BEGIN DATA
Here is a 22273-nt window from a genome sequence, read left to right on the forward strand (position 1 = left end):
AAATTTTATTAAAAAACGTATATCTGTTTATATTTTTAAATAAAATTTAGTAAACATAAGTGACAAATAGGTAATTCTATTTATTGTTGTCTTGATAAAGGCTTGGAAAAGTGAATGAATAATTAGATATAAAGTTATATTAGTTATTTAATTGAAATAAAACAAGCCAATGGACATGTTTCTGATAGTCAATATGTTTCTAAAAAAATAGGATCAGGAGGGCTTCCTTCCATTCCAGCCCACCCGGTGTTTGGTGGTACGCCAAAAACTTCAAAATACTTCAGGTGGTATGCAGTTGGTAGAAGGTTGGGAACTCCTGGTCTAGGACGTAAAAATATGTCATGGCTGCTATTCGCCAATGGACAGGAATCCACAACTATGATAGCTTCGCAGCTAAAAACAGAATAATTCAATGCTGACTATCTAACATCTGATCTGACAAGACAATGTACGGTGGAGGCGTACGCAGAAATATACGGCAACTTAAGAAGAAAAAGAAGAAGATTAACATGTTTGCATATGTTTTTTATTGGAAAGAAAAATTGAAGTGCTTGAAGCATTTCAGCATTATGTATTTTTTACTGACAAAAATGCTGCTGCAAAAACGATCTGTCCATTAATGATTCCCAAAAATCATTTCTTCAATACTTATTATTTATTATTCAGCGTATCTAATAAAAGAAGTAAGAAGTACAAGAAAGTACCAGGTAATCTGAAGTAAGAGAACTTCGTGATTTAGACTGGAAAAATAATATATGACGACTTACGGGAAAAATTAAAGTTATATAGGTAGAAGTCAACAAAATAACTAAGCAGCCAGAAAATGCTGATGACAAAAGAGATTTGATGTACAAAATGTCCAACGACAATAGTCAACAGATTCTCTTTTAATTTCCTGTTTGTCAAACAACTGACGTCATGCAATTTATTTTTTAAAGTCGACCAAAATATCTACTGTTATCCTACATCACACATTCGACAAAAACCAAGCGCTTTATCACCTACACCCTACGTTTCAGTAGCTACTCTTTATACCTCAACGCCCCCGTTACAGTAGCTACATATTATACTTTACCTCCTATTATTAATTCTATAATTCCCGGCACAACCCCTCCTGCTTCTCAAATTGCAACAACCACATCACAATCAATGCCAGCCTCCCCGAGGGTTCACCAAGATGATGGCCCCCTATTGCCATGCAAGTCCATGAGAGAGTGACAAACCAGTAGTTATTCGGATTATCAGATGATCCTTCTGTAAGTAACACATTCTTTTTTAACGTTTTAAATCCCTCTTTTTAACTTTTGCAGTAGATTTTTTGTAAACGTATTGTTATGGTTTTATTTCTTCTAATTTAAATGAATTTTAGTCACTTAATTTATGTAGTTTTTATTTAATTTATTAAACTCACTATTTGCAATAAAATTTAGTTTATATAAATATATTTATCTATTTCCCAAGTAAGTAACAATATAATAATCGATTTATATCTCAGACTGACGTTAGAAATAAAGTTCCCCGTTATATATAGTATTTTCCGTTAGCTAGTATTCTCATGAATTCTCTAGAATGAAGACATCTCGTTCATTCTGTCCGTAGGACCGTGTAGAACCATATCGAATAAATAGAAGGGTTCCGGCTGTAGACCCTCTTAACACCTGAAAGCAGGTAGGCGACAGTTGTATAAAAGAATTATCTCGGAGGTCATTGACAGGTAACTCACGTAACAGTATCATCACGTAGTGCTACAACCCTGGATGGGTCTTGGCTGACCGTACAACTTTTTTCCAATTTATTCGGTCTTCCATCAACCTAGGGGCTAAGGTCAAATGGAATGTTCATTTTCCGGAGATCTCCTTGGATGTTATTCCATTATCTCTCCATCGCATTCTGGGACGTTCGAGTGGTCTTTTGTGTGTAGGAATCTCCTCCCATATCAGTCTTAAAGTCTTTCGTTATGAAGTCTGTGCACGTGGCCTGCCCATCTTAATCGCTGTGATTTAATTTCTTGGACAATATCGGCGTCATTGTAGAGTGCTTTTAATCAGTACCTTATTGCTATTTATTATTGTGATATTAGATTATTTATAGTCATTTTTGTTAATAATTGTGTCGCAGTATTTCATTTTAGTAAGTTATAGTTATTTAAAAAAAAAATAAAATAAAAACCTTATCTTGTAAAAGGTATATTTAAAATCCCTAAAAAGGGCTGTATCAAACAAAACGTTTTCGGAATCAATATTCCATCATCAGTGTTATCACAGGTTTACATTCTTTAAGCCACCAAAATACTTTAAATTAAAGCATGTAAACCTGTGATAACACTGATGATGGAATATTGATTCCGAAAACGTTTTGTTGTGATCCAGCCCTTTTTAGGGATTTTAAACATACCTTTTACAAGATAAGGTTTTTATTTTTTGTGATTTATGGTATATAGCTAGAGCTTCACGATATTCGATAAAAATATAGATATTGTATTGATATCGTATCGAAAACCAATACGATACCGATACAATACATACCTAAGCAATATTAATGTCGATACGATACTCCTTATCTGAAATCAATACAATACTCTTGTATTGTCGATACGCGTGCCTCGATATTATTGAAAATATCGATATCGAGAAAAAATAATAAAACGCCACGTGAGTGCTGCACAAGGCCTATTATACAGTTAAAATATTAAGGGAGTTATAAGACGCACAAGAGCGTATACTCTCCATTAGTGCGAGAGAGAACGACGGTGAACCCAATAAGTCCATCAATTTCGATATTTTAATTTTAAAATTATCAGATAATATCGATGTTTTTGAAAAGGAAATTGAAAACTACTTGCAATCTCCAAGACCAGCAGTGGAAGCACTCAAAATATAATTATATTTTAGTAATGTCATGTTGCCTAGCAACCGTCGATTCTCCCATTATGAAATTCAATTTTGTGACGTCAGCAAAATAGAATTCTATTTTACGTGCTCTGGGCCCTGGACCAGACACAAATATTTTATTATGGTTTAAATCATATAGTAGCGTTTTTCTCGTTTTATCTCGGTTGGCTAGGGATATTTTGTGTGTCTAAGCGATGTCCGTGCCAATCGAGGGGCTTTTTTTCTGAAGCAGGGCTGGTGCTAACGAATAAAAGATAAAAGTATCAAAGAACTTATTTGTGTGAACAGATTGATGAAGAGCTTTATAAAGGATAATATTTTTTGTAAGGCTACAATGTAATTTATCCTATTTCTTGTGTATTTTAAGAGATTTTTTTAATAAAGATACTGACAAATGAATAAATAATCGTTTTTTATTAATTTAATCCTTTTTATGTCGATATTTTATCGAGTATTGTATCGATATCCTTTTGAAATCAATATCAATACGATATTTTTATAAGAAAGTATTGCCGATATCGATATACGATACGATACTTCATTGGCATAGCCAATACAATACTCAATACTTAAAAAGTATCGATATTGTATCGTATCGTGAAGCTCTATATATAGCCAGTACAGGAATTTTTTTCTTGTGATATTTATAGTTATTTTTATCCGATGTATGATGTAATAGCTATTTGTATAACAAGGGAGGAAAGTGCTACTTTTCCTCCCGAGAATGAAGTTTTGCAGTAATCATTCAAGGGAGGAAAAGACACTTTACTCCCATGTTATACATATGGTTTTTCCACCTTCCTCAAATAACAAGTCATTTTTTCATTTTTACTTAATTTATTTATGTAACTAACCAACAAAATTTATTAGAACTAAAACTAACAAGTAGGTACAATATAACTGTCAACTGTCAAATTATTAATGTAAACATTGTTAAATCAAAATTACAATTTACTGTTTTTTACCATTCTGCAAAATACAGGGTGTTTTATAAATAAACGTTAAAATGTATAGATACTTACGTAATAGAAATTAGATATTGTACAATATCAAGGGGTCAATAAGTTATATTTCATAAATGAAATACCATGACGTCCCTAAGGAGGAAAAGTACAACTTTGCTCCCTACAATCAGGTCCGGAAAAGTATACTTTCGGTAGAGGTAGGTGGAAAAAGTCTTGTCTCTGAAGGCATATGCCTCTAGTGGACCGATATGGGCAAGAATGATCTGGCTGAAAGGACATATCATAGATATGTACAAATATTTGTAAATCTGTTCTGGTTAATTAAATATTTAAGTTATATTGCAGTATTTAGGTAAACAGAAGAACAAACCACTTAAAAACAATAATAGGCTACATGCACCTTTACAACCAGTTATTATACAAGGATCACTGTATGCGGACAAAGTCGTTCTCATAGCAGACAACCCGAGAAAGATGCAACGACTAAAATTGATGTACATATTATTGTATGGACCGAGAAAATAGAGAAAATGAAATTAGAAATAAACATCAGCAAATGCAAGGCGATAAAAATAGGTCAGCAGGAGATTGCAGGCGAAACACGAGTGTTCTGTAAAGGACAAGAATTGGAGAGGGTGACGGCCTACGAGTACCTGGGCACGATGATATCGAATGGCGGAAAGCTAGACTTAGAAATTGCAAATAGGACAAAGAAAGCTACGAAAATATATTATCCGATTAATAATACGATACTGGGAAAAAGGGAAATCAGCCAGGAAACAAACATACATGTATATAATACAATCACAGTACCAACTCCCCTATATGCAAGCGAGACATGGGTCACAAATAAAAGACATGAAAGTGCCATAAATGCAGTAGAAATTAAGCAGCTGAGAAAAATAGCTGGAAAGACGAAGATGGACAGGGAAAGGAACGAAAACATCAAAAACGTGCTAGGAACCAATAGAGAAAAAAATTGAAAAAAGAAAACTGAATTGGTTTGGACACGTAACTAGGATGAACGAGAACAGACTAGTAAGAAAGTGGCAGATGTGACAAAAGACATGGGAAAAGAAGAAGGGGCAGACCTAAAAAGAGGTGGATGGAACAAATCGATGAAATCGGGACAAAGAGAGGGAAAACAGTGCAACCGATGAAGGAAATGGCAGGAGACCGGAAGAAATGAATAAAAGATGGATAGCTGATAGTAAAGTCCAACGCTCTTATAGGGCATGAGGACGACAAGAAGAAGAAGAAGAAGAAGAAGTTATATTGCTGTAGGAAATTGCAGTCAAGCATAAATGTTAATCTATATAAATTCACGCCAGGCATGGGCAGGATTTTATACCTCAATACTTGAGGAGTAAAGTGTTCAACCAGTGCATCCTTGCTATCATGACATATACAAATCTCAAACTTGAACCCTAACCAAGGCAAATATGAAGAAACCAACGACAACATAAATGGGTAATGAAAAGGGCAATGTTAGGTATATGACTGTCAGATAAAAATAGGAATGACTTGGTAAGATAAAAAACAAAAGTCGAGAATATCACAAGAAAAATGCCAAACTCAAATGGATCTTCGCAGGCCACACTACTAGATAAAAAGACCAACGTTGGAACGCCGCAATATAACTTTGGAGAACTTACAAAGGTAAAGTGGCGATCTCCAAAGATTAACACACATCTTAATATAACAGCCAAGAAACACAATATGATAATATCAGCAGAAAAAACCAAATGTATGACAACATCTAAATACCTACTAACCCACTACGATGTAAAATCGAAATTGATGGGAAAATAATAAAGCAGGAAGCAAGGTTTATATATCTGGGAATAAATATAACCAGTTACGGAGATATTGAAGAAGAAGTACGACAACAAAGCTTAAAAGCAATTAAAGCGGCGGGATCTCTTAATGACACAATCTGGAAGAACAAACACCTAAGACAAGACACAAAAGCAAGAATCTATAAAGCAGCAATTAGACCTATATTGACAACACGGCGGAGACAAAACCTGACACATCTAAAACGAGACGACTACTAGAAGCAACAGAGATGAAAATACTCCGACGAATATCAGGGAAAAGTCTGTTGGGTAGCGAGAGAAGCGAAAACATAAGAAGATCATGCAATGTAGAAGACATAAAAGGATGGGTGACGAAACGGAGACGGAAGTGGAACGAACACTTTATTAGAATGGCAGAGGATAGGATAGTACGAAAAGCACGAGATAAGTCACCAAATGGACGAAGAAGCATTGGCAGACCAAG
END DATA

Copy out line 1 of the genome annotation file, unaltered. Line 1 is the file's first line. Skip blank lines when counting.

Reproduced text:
Here is a 22273-nt window from a genome sequence, read left to right on the forward strand (position 1 = left end):